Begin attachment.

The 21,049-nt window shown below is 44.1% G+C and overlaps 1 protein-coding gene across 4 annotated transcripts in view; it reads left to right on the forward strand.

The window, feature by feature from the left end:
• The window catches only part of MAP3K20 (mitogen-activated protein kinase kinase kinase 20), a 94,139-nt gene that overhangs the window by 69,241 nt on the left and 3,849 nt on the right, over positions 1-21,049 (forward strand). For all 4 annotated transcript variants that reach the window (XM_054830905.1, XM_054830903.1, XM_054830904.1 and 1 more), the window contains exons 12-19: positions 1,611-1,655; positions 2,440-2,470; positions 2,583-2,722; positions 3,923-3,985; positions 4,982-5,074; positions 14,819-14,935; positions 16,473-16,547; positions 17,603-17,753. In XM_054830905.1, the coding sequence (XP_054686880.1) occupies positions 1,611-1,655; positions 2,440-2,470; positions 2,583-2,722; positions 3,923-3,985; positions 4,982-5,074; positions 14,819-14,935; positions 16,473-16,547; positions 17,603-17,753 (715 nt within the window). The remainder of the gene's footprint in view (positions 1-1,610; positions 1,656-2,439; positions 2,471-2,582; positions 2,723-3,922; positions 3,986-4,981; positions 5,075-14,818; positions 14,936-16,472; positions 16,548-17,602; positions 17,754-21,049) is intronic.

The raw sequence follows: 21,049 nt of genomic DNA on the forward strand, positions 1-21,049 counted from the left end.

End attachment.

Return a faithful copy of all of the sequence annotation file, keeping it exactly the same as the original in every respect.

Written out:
The 21,049-nt window shown below is 44.1% G+C and overlaps 1 protein-coding gene across 4 annotated transcripts in view; it reads left to right on the forward strand.

The window, feature by feature from the left end:
• The window catches only part of MAP3K20 (mitogen-activated protein kinase kinase kinase 20), a 94,139-nt gene that overhangs the window by 69,241 nt on the left and 3,849 nt on the right, over positions 1-21,049 (forward strand). For all 4 annotated transcript variants that reach the window (XM_054830905.1, XM_054830903.1, XM_054830904.1 and 1 more), the window contains exons 12-19: positions 1,611-1,655; positions 2,440-2,470; positions 2,583-2,722; positions 3,923-3,985; positions 4,982-5,074; positions 14,819-14,935; positions 16,473-16,547; positions 17,603-17,753. In XM_054830905.1, the coding sequence (XP_054686880.1) occupies positions 1,611-1,655; positions 2,440-2,470; positions 2,583-2,722; positions 3,923-3,985; positions 4,982-5,074; positions 14,819-14,935; positions 16,473-16,547; positions 17,603-17,753 (715 nt within the window). The remainder of the gene's footprint in view (positions 1-1,610; positions 1,656-2,439; positions 2,471-2,582; positions 2,723-3,922; positions 3,986-4,981; positions 5,075-14,818; positions 14,936-16,472; positions 16,548-17,602; positions 17,754-21,049) is intronic.

The raw sequence follows: 21,049 nt of genomic DNA on the forward strand, positions 1-21,049 counted from the left end.